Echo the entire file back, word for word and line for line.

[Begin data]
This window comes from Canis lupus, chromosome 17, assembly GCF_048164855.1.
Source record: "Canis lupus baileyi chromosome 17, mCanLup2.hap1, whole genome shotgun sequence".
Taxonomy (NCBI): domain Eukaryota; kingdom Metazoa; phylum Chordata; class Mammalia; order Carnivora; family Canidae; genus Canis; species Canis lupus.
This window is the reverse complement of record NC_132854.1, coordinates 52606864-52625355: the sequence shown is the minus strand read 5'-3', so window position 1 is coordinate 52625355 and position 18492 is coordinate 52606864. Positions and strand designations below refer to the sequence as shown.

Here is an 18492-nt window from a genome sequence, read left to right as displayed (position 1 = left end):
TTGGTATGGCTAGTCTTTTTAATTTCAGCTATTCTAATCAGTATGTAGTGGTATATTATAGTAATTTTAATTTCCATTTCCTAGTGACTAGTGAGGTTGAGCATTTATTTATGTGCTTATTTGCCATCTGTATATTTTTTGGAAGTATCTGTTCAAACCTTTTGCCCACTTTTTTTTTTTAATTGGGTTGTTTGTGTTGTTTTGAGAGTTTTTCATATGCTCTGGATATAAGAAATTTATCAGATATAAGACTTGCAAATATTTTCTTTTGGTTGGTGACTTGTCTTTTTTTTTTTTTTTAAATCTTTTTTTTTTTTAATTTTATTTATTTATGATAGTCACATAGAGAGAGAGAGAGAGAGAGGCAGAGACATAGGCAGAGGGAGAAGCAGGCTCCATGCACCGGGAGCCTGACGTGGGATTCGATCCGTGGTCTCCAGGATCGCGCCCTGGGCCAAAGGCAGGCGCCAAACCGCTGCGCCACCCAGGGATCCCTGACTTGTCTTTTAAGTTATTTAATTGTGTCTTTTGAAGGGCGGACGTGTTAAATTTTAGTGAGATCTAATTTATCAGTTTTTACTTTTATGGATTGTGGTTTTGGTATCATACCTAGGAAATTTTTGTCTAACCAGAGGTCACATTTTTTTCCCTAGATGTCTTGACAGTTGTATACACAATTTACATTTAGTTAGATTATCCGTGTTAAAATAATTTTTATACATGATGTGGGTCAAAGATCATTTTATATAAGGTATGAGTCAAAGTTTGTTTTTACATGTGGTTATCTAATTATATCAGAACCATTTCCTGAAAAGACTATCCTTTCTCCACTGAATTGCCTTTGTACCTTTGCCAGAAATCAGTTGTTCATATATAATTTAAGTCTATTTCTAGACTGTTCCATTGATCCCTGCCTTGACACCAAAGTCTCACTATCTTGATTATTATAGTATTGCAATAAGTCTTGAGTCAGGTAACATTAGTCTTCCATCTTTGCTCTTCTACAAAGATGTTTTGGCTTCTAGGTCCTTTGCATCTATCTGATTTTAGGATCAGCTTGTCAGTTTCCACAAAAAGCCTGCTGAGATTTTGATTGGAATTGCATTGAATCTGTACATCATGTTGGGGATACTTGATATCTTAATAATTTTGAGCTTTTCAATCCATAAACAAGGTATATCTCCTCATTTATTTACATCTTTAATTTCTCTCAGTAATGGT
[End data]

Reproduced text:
This window comes from Canis lupus, chromosome 17, assembly GCF_048164855.1.
Source record: "Canis lupus baileyi chromosome 17, mCanLup2.hap1, whole genome shotgun sequence".
Taxonomy (NCBI): domain Eukaryota; kingdom Metazoa; phylum Chordata; class Mammalia; order Carnivora; family Canidae; genus Canis; species Canis lupus.
This window is the reverse complement of record NC_132854.1, coordinates 52606864-52625355: the sequence shown is the minus strand read 5'-3', so window position 1 is coordinate 52625355 and position 18492 is coordinate 52606864. Positions and strand designations below refer to the sequence as shown.

Here is an 18492-nt window from a genome sequence, read left to right as displayed (position 1 = left end):
TTGGTATGGCTAGTCTTTTTAATTTCAGCTATTCTAATCAGTATGTAGTGGTATATTATAGTAATTTTAATTTCCATTTCCTAGTGACTAGTGAGGTTGAGCATTTATTTATGTGCTTATTTGCCATCTGTATATTTTTTGGAAGTATCTGTTCAAACCTTTTGCCCACTTTTTTTTTTTAATTGGGTTGTTTGTGTTGTTTTGAGAGTTTTTCATATGCTCTGGATATAAGAAATTTATCAGATATAAGACTTGCAAATATTTTCTTTTGGTTGGTGACTTGTCTTTTTTTTTTTTTTTAAATCTTTTTTTTTTTTAATTTTATTTATTTATGATAGTCACATAGAGAGAGAGAGAGAGAGAGGCAGAGACATAGGCAGAGGGAGAAGCAGGCTCCATGCACCGGGAGCCTGACGTGGGATTCGATCCGTGGTCTCCAGGATCGCGCCCTGGGCCAAAGGCAGGCGCCAAACCGCTGCGCCACCCAGGGATCCCTGACTTGTCTTTTAAGTTATTTAATTGTGTCTTTTGAAGGGCGGACGTGTTAAATTTTAGTGAGATCTAATTTATCAGTTTTTACTTTTATGGATTGTGGTTTTGGTATCATACCTAGGAAATTTTTGTCTAACCAGAGGTCACATTTTTTTCCCTAGATGTCTTGACAGTTGTATACACAATTTACATTTAGTTAGATTATCCGTGTTAAAATAATTTTTATACATGATGTGGGTCAAAGATCATTTTATATAAGGTATGAGTCAAAGTTTGTTTTTACATGTGGTTATCTAATTATATCAGAACCATTTCCTGAAAAGACTATCCTTTCTCCACTGAATTGCCTTTGTACCTTTGCCAGAAATCAGTTGTTCATATATAATTTAAGTCTATTTCTAGACTGTTCCATTGATCCCTGCCTTGACACCAAAGTCTCACTATCTTGATTATTATAGTATTGCAATAAGTCTTGAGTCAGGTAACATTAGTCTTCCATCTTTGCTCTTCTACAAAGATGTTTTGGCTTCTAGGTCCTTTGCATCTATCTGATTTTAGGATCAGCTTGTCAGTTTCCACAAAAAGCCTGCTGAGATTTTGATTGGAATTGCATTGAATCTGTACATCATGTTGGGGATACTTGATATCTTAATAATTTTGAGCTTTTCAATCCATAAACAAGGTATATCTCCTCATTTATTTACATCTTTAATTTCTCTCAGTAATGGT